The heat-labile toxin of E. coli is similar to the cholera toxin and is formed by an enzymatically active A subunit and a pentameric non-toxic B subunit (LTB). Only in its pentameric form LTB can bind its receptor, the ganglioside GM1, allowing entry of the A subunit into the host eukaryotic cell. LTB alone is not toxic but able to induce a potent mucosal immunogenic activity. In addition, LTB can exert a mucosal adjuvant activity for coadministered unrelated antigens [24]. Although the mechanism of the adjuvant effects of LTB is not known, such activity strictly depends on LTB ability to bind to its cell receptor GM1, and therefore on the pentameric association of five B subunits [24]. When LTB is expressed in a heterologous bacterium fused to an anchor protein, pentamer formation is impaired [25]. In order to assess whether LTB pentamers were formed when LTB was displayed by the non-recombinant system on the spore surface, an immunofluorescence microscopy analysis with anti-GM1 antibody was performed. Wild type and cotH mutant spores of B. subtilis were adsorbed with 10 μg of purified LTB as described above, reacted with GM1 (Merck) and used for immunofluorescence analysis with anti-GM1 antibody. As shown in Figure 6, spores of both strains were fluorescent indicating that GM1 was able to bind the spore surface and, therefore, that LTB pentamers were present on the spore surface. As expected for the high efficiency of LTB adsorption, cotH mutant spores were more fluorescent than the wild type spores (Figure 6). When wild type or mutant spores were adsorbed with LTB but not treated with GM1, no fluorescence was observed after reaction with anti-GM1 antibody (negative control in Figure 6), indicating the specificity of the fluorescent signals observed when GM1 was used. The recombinant strain carrying a cotC::eltB gene fusion and displaying the CotC-LTB fusion on the spore surface [11] was also used for immunofluorescence analysis with anti-GM1 antibody. As shown in Figure 6 no fluorescence was observed around the recombinant spores, indicating that no pentamers were present.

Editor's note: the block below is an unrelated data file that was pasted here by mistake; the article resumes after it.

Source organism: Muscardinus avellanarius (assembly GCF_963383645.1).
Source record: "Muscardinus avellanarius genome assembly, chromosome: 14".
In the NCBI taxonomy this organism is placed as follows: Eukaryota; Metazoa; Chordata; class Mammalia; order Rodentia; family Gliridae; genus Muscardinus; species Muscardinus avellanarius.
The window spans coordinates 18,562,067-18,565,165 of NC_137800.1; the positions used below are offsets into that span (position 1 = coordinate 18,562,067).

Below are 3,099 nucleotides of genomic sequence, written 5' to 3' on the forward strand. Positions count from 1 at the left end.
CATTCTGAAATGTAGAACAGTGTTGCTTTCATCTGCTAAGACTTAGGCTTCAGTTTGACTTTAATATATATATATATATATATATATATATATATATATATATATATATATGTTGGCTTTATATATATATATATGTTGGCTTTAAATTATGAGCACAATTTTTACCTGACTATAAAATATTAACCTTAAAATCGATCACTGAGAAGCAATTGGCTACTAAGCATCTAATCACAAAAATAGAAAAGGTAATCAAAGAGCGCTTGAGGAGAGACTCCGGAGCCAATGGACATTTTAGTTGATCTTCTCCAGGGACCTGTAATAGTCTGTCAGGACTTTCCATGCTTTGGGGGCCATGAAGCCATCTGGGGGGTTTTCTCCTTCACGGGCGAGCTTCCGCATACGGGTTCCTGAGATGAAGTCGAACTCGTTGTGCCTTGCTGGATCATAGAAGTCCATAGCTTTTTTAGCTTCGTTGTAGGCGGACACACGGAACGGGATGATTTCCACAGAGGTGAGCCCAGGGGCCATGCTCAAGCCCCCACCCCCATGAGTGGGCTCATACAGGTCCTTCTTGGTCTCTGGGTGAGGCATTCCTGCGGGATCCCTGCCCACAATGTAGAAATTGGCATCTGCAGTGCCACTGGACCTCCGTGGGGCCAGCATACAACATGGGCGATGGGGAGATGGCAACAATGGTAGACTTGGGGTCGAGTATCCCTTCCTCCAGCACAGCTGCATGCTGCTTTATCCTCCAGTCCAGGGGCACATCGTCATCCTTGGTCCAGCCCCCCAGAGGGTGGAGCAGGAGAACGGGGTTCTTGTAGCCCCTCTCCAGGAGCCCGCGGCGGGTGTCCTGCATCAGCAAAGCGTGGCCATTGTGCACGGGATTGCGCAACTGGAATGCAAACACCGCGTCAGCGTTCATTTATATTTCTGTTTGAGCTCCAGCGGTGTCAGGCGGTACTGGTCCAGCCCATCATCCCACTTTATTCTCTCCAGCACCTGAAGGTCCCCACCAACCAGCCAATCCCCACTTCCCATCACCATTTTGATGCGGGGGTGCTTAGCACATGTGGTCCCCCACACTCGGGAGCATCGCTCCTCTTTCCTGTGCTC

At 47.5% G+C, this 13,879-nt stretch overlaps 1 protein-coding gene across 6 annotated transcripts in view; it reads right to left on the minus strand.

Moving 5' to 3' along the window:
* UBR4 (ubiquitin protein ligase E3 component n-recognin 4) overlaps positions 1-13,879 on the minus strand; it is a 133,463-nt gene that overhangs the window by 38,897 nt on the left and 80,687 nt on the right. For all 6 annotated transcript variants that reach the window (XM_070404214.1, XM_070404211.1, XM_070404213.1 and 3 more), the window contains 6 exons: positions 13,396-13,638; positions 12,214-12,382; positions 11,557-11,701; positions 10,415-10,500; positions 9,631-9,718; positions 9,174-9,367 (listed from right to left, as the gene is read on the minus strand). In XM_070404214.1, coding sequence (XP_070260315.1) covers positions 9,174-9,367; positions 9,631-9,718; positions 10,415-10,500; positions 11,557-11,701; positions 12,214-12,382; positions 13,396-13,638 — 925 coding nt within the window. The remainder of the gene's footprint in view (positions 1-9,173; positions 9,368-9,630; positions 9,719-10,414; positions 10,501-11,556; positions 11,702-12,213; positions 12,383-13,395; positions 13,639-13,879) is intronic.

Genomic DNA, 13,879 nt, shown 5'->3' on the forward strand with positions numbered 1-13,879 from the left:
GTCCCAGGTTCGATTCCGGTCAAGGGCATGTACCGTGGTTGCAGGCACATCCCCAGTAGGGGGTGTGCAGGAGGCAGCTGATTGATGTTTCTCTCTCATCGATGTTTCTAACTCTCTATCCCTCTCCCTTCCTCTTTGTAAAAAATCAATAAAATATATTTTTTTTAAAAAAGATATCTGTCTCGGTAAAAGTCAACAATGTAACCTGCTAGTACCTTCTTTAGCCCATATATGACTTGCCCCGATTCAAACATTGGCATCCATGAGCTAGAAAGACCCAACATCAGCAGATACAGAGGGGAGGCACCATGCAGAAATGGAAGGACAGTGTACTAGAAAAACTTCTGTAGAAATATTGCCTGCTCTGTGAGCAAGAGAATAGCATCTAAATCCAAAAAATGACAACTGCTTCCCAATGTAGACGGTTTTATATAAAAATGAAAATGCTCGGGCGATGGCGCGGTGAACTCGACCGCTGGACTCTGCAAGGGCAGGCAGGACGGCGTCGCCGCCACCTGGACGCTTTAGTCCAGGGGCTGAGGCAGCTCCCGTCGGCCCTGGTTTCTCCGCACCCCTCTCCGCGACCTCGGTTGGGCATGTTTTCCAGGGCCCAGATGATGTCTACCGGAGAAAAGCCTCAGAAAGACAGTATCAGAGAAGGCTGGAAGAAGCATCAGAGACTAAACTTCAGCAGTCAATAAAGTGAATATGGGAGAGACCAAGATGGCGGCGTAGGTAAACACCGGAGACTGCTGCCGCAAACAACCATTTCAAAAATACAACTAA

Figure 6

Immunofluorescence microscopy with anti-GM1 antibody. Wild type, cotH mutant and recombinant cotC::eltB spores were adsorbed with 10.0 μg of LTB, treated with GM1 and reacted with anti-GM1 antibody and Texas Red conjugated secondary antibody. Spores adsorbed with LTB but not treated with GM1 were also reacted with GM1 antibody (negative control). A representative microscopy field for each strain is observed by phase contrast and immunofluorescence. Merged panels of phase contrast and immunofluorescence are shown. Exposure times were typically in the range of 50–200 ms.